Activist, Archivist, Researcher and Author, Toni Costonie, 64After a short illness, Toni Costonie, passed away on Sunday, April 24, at thirty minutes past midnight, in Chicago, Illinois, surrounded by family. Author, archivist, artist, decorator, herbalist, gardener, mother, wife and partner, Costonie was a woman who knew her own mind and did life her own way. She had a wry sense of humor and keen observations.
Costonie was raised in the Kenwood neighborhood, by her mom Edith DeLaine Coles Costonie and her dad renowned Prophet Kiowa Costonie, civil rights leader and faith healer, who had a store on 47th Street. During part of her teen years, she lived with Dr. Deborah and Michelle Willis (Bey-Williams) and was a part of the first graduating class of Kenwood High School in the early 1970s.
Costonie, married to former Kennedy King College Associate Dean, Stanley Young. A Smithsonian Institute trained archivist and an artist, Costonie worked at museums locally and across the country, including The DuSable Museum in Washington Park and museums in New Orleans, Louisiana and Memphis, Tennessee. She served as Director/Curator of the Graystone International Jazz Museum in Detroit, Michigan. Working with the late Cirilo McSween, she designed and installed the thematic décor at several of his McDonald’s restaurants including Jazz McDonald’s, Sports McDonald’s, Chicago History McDonald’s and Civil Rights McDonald’s, all formerly located in downtown Chicago.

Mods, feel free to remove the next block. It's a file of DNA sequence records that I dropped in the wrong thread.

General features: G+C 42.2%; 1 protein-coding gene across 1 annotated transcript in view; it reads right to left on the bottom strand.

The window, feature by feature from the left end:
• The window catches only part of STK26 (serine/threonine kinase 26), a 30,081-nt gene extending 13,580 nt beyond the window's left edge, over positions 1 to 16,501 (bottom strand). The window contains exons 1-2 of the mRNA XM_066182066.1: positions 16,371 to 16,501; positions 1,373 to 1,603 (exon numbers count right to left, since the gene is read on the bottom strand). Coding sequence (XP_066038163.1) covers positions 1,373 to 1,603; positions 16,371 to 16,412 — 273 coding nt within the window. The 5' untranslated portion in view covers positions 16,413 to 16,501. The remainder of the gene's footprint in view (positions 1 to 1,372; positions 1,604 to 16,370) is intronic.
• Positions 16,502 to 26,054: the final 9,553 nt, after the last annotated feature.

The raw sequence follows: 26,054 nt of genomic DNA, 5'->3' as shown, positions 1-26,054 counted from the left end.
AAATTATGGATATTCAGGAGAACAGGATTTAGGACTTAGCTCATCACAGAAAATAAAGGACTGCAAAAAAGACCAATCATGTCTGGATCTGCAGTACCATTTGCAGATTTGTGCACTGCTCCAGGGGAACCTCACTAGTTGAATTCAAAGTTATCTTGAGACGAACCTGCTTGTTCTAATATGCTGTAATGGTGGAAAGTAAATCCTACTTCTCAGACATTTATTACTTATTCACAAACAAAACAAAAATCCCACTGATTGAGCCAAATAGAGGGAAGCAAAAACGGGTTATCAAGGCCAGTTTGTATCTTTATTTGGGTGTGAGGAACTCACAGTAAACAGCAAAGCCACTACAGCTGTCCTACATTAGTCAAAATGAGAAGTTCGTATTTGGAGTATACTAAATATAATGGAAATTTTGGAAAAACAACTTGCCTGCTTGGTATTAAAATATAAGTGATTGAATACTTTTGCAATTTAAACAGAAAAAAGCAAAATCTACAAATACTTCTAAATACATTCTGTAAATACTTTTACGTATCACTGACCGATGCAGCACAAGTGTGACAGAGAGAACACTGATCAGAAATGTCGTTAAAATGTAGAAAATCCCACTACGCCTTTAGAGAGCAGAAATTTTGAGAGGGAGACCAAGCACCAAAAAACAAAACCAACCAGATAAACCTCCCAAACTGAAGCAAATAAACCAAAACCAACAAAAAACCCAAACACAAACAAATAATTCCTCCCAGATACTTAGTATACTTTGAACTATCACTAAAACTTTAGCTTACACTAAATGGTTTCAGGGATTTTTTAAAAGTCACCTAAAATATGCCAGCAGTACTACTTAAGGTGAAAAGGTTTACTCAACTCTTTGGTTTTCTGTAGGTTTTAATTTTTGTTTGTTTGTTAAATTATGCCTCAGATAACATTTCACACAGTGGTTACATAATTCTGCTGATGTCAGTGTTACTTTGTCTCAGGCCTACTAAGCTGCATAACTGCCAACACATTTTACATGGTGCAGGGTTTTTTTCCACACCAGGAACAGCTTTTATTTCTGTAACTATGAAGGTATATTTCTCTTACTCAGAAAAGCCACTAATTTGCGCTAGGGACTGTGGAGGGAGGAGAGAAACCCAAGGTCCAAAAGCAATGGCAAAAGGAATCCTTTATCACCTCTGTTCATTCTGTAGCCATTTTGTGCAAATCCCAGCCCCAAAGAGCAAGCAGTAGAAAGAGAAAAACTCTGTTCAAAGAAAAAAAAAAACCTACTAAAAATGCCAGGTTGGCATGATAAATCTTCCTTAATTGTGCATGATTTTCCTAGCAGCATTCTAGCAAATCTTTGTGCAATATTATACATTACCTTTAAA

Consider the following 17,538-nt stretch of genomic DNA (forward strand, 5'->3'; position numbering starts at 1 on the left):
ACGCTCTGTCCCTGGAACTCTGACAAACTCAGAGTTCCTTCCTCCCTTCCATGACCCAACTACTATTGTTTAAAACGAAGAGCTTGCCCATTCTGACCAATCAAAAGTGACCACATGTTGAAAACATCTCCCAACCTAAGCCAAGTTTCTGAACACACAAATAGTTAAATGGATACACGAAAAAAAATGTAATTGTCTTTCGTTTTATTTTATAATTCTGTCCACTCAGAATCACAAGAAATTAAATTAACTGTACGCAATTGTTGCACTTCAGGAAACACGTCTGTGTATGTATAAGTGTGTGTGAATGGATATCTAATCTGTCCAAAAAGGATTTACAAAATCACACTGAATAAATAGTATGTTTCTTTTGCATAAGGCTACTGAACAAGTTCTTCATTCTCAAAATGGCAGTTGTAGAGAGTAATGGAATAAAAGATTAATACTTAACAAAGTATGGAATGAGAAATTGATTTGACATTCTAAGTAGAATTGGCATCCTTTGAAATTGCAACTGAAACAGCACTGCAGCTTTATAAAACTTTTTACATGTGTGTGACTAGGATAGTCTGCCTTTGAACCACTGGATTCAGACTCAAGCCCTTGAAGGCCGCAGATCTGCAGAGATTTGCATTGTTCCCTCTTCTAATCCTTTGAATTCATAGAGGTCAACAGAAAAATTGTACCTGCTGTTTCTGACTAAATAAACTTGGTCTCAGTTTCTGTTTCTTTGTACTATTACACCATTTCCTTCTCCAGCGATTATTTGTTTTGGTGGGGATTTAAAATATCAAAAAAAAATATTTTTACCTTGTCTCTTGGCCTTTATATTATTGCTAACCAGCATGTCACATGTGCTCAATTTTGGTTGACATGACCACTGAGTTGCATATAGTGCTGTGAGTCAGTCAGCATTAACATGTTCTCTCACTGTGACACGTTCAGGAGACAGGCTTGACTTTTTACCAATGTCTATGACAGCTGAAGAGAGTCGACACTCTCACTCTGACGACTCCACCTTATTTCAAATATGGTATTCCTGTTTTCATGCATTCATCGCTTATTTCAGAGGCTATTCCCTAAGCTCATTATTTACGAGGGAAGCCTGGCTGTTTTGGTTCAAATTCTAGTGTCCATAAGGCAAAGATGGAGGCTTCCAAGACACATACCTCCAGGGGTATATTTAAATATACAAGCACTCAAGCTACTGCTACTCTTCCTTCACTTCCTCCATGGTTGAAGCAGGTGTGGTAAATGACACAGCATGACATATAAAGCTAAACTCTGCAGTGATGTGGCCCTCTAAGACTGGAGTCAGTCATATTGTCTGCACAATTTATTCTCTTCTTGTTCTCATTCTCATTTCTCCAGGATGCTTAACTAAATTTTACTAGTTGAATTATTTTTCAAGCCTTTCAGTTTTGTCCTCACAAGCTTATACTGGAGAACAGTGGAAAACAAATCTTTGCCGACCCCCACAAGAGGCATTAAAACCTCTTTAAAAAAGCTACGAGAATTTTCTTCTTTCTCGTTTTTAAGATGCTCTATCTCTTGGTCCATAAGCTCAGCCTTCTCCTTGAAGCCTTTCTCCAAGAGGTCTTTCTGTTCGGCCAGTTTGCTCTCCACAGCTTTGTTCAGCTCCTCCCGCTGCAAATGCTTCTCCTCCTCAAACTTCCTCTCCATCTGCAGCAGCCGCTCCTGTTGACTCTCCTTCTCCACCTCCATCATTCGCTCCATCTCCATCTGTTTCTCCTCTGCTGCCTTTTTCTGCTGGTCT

Working in close collaboration with historical figures, Costonie collected, catalogued and organized their archival materials and donated them to museums across the nation. Her most renowned archival collections include the historical papers, photographs and artifacts of inventor and businesswoman, Dr. Marjorie Stewart Joyner; and the world famous photographs of civil rights photographer, Ernest C. Withers.
Costonie started her career by being trained and hired as a community activist by the Kenwood Oakland Community Organization (KOCO) in the early 1970s. In 1979 she joined the Consortium to Save the South Shore Country Club Park, the organization whose work pressured the city to save and restore what would become the South Shore Cultural Center and Beach. In 1995, she helped to plan the historic Million Man March as the assistant director of Logistics and Travel.
A prolific writer and researcher, she wrote articles for several publications including Shop Talk Magazine, Chicago Renaissance Newspaper and Beauty Trade. She also authored and published two books, Priestess Miriam and the Voodoo Spiritual Temple; and African American Slavery, Indenture and Resistance in Illinois, 1720 to 1864.
Costonie is survived by her husband, Stanley Young, her daughter Olayinka Martin; three sons, Abayomi Martin, Carl Ragland, Jr., and Kiowa (Shauntrice) Ragland; sister, Tina Costonie, five grandchildren, two stepchildren, Saskia and Stephen Young, sister friends, Michelle-Bey Williams and Sheena Freeman, and a host of relatives and in-laws.
A memorial celebration of Costonie’s life was held at the South Shore Cultural Center, Solarium on Tuesday, May 9, 6 p.m. For more information contact Michelle Bey-Williams at 773-294-8944 or Stanley Young at 773-723-4892.